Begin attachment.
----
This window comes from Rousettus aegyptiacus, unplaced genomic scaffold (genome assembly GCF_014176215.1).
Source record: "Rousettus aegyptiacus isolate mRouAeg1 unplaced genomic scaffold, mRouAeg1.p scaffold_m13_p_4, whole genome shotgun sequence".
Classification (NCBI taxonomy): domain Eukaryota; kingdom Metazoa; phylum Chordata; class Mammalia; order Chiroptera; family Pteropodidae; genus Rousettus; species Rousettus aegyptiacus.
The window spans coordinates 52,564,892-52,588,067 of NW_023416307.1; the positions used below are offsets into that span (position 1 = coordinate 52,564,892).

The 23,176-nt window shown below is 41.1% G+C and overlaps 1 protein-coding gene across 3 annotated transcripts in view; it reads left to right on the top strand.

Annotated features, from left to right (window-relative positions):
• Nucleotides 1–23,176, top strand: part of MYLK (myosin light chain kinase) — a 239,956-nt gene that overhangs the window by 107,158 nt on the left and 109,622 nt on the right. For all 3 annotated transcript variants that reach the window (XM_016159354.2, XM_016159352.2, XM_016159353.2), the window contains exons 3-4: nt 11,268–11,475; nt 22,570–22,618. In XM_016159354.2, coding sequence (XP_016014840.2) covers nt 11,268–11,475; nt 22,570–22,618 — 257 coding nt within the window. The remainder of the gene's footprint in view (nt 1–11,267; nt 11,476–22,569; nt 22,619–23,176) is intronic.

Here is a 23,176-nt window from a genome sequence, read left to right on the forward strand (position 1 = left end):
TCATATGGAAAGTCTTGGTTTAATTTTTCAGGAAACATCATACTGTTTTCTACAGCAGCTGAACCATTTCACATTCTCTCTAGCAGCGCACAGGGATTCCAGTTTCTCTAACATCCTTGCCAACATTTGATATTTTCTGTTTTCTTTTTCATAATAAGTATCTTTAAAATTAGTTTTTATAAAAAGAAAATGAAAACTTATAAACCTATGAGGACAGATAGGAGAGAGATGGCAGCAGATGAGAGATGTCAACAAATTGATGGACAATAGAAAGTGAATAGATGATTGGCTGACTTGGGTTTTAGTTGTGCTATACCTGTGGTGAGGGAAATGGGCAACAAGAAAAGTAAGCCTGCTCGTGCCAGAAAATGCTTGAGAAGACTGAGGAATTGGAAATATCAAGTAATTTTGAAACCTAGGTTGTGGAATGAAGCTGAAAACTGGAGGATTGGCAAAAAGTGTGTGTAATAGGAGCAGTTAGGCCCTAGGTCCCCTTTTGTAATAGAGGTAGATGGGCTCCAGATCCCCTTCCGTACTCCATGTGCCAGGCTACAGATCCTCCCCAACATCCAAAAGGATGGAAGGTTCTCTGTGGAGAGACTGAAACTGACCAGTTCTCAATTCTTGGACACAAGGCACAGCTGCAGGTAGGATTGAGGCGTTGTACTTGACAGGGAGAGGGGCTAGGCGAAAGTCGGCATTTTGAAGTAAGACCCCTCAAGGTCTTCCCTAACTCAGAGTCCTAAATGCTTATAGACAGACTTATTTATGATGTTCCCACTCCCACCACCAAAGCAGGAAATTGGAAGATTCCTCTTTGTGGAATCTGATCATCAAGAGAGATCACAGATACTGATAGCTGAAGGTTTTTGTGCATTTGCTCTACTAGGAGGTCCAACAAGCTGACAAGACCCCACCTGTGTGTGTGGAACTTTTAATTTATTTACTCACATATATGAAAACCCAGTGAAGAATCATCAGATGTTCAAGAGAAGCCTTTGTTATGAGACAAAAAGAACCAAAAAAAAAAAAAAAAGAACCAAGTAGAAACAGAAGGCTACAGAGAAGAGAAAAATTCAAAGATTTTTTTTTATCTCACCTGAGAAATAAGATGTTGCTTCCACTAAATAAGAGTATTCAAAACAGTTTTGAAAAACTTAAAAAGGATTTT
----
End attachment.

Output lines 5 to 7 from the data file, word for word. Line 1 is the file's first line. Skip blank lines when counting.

The 23,176-nt window shown below is 41.1% G+C and overlaps 1 protein-coding gene across 3 annotated transcripts in view; it reads left to right on the top strand.

Annotated features, from left to right (window-relative positions):
• Nucleotides 1–23,176, top strand: part of MYLK (myosin light chain kinase) — a 239,956-nt gene that overhangs the window by 107,158 nt on the left and 109,622 nt on the right. For all 3 annotated transcript variants that reach the window (XM_016159354.2, XM_016159352.2, XM_016159353.2), the window contains exons 3-4: nt 11,268–11,475; nt 22,570–22,618. In XM_016159354.2, coding sequence (XP_016014840.2) covers nt 11,268–11,475; nt 22,570–22,618 — 257 coding nt within the window. The remainder of the gene's footprint in view (nt 1–11,267; nt 11,476–22,569; nt 22,619–23,176) is intronic.